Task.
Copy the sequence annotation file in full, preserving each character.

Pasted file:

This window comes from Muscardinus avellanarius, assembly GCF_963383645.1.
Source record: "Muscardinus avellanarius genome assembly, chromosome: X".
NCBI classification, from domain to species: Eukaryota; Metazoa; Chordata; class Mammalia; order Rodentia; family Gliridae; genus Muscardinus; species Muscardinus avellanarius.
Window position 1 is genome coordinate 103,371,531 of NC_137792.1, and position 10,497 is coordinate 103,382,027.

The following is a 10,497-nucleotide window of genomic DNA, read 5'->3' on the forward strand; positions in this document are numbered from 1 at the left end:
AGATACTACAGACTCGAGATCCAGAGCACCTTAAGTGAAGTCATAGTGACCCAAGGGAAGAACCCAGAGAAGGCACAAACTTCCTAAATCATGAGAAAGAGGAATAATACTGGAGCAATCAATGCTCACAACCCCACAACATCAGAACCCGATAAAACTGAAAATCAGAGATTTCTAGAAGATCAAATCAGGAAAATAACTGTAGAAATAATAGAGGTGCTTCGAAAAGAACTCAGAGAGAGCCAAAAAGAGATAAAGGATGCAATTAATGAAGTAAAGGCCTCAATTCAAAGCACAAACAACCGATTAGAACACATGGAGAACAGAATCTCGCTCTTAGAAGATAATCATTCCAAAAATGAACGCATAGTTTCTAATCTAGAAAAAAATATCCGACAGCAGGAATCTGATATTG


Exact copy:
This window comes from Muscardinus avellanarius, assembly GCF_963383645.1.
Source record: "Muscardinus avellanarius genome assembly, chromosome: X".
NCBI classification, from domain to species: Eukaryota; Metazoa; Chordata; class Mammalia; order Rodentia; family Gliridae; genus Muscardinus; species Muscardinus avellanarius.
Window position 1 is genome coordinate 103,371,531 of NC_137792.1, and position 10,497 is coordinate 103,382,027.

The following is a 10,497-nucleotide window of genomic DNA, read 5'->3' on the forward strand; positions in this document are numbered from 1 at the left end:
AGATACTACAGACTCGAGATCCAGAGCACCTTAAGTGAAGTCATAGTGACCCAAGGGAAGAACCCAGAGAAGGCACAAACTTCCTAAATCATGAGAAAGAGGAATAATACTGGAGCAATCAATGCTCACAACCCCACAACATCAGAACCCGATAAAACTGAAAATCAGAGATTTCTAGAAGATCAAATCAGGAAAATAACTGTAGAAATAATAGAGGTGCTTCGAAAAGAACTCAGAGAGAGCCAAAAAGAGATAAAGGATGCAATTAATGAAGTAAAGGCCTCAATTCAAAGCACAAACAACCGATTAGAACACATGGAGAACAGAATCTCGCTCTTAGAAGATAATCATTCCAAAAATGAACGCATAGTTTCTAATCTAGAAAAAAATATCCGACAGCAGGAATCTGATATTG